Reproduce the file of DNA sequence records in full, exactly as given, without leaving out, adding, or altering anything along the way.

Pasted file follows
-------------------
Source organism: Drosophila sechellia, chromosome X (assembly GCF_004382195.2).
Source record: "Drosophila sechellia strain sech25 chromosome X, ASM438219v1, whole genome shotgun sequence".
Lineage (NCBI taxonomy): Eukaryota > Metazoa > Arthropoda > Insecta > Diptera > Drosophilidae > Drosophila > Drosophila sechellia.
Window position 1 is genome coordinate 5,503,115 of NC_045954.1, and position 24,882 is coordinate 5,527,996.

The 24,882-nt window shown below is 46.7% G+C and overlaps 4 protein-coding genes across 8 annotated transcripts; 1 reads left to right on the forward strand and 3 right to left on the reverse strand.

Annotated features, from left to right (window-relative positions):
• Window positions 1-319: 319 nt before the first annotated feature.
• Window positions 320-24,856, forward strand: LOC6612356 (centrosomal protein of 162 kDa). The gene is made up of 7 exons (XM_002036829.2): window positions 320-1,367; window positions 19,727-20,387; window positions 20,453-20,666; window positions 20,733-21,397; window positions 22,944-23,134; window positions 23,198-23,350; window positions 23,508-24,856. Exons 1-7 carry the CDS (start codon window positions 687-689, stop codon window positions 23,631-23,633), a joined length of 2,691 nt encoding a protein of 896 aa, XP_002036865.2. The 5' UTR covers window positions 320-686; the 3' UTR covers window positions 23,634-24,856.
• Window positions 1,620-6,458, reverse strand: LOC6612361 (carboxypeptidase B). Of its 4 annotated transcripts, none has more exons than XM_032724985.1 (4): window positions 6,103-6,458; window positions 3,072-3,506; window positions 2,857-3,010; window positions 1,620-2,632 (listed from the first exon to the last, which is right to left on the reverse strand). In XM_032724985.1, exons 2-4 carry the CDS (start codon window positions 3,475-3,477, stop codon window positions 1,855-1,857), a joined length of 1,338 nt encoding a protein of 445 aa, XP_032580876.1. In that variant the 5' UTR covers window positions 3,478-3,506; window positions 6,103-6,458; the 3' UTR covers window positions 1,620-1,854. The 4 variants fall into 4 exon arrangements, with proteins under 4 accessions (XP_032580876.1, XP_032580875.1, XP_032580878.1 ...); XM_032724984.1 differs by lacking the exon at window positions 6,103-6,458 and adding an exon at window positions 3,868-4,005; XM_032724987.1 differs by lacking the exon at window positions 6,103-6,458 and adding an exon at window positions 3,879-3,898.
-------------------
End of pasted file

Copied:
Source organism: Drosophila sechellia, chromosome X (assembly GCF_004382195.2).
Source record: "Drosophila sechellia strain sech25 chromosome X, ASM438219v1, whole genome shotgun sequence".
Lineage (NCBI taxonomy): Eukaryota > Metazoa > Arthropoda > Insecta > Diptera > Drosophilidae > Drosophila > Drosophila sechellia.
Window position 1 is genome coordinate 5,503,115 of NC_045954.1, and position 24,882 is coordinate 5,527,996.

The 24,882-nt window shown below is 46.7% G+C and overlaps 4 protein-coding genes across 8 annotated transcripts; 1 reads left to right on the forward strand and 3 right to left on the reverse strand.

Annotated features, from left to right (window-relative positions):
• Window positions 1-319: 319 nt before the first annotated feature.
• Window positions 320-24,856, forward strand: LOC6612356 (centrosomal protein of 162 kDa). The gene is made up of 7 exons (XM_002036829.2): window positions 320-1,367; window positions 19,727-20,387; window positions 20,453-20,666; window positions 20,733-21,397; window positions 22,944-23,134; window positions 23,198-23,350; window positions 23,508-24,856. Exons 1-7 carry the CDS (start codon window positions 687-689, stop codon window positions 23,631-23,633), a joined length of 2,691 nt encoding a protein of 896 aa, XP_002036865.2. The 5' UTR covers window positions 320-686; the 3' UTR covers window positions 23,634-24,856.
• Window positions 1,620-6,458, reverse strand: LOC6612361 (carboxypeptidase B). Of its 4 annotated transcripts, none has more exons than XM_032724985.1 (4): window positions 6,103-6,458; window positions 3,072-3,506; window positions 2,857-3,010; window positions 1,620-2,632 (listed from the first exon to the last, which is right to left on the reverse strand). In XM_032724985.1, exons 2-4 carry the CDS (start codon window positions 3,475-3,477, stop codon window positions 1,855-1,857), a joined length of 1,338 nt encoding a protein of 445 aa, XP_032580876.1. In that variant the 5' UTR covers window positions 3,478-3,506; window positions 6,103-6,458; the 3' UTR covers window positions 1,620-1,854. The 4 variants fall into 4 exon arrangements, with proteins under 4 accessions (XP_032580876.1, XP_032580875.1, XP_032580878.1 ...); XM_032724984.1 differs by lacking the exon at window positions 6,103-6,458 and adding an exon at window positions 3,868-4,005; XM_032724987.1 differs by lacking the exon at window positions 6,103-6,458 and adding an exon at window positions 3,879-3,898.